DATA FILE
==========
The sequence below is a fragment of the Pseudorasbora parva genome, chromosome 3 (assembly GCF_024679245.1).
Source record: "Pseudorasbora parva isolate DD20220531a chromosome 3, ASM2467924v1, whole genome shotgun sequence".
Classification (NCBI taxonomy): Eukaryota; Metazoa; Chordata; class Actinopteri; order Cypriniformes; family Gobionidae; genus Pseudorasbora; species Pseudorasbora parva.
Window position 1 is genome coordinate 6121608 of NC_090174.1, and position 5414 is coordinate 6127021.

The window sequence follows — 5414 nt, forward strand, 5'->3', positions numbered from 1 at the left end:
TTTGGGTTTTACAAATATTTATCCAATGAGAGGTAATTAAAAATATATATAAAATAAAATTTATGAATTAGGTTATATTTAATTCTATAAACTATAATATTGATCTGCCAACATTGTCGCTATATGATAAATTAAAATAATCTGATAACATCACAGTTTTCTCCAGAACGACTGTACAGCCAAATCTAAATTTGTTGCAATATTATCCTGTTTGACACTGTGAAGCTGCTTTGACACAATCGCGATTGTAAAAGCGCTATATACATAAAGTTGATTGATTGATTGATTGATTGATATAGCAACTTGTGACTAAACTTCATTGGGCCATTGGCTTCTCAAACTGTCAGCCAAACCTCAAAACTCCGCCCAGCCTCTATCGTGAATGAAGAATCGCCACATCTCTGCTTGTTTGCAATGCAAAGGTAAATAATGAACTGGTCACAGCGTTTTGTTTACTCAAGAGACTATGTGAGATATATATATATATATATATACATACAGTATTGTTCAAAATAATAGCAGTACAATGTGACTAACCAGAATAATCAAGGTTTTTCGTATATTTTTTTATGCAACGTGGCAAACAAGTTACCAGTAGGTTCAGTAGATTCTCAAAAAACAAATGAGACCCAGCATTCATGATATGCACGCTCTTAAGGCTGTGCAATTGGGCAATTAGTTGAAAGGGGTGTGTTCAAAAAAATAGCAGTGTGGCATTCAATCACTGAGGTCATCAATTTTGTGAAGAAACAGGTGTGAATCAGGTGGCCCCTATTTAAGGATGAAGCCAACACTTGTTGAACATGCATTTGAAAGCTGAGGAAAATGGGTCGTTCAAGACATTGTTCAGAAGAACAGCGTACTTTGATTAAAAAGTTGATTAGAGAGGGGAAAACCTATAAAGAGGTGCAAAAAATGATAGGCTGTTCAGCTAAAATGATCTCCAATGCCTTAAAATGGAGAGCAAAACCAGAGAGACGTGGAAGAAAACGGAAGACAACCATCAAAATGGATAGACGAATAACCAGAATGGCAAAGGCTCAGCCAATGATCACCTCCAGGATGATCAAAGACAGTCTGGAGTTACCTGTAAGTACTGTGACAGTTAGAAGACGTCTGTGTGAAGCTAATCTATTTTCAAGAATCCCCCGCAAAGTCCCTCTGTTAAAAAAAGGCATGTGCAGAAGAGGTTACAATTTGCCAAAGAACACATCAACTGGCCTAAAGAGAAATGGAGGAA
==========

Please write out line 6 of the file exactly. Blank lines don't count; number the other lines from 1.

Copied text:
TTTGGGTTTTACAAATATTTATCCAATGAGAGGTAATTAAAAATATATATAAAATAAAATTTATGAATTAGGTTATATTTAATTCTATAAACTATAATATTGATCTGCCAACATTGTCGCTATATGATAAATTAAAATAATCTGATAACATCACAGTTTTCTCCAGAACGACTGTACAGCCAAATCTAAATTTGTTGCAATATTATCCTGTTTGACACTGTGAAGCTGCTTTGACACAATCGCGATTGTAAAAGCGCTATATACATAAAGTTGATTGATTGATTGATTGATTGATATAGCAACTTGTGACTAAACTTCATTGGGCCATTGGCTTCTCAAACTGTCAGCCAAACCTCAAAACTCCGCCCAGCCTCTATCGTGAATGAAGAATCGCCACATCTCTGCTTGTTTGCAATGCAAAGGTAAATAATGAACTGGTCACAGCGTTTTGTTTACTCAAGAGACTATGTGAGATATATATATATATATATATACATACAGTATTGTTCAAAATAATAGCAGTACAATGTGACTAACCAGAATAATCAAGGTTTTTCGTATATTTTTTTATGCAACGTGGCAAACAAGTTACCAGTAGGTTCAGTAGATTCTCAAAAAACAAATGAGACCCAGCATTCATGATATGCACGCTCTTAAGGCTGTGCAATTGGGCAATTAGTTGAAAGGGGTGTGTTCAAAAAAATAGCAGTGTGGCATTCAATCACTGAGGTCATCAATTTTGTGAAGAAACAGGTGTGAATCAGGTGGCCCCTATTTAAGGATGAAGCCAACACTTGTTGAACATGCATTTGAAAGCTGAGGAAAATGGGTCGTTCAAGACATTGTTCAGAAGAACAGCGTACTTTGATTAAAAAGTTGATTAGAGAGGGGAAAACCTATAAAGAGGTGCAAAAAATGATAGGCTGTTCAGCTAAAATGATCTCCAATGCCTTAAAATGGAGAGCAAAACCAGAGAGACGTGGAAGAAAACGGAAGACAACCATCAAAATGGATAGACGAATAACCAGAATGGCAAAGGCTCAGCCAATGATCACCTCCAGGATGATCAAAGACAGTCTGGAGTTACCTGTAAGTACTGTGACAGTTAGAAGACGTCTGTGTGAAGCTAATCTATTTTCAAGAATCCCCCGCAAAGTCCCTCTGTTAAAAAAAGGCATGTGCAGAAGAGGTTACAATTTGCCAAAGAACACATCAACTGGCCTAAAGAGAAATGGAGGAA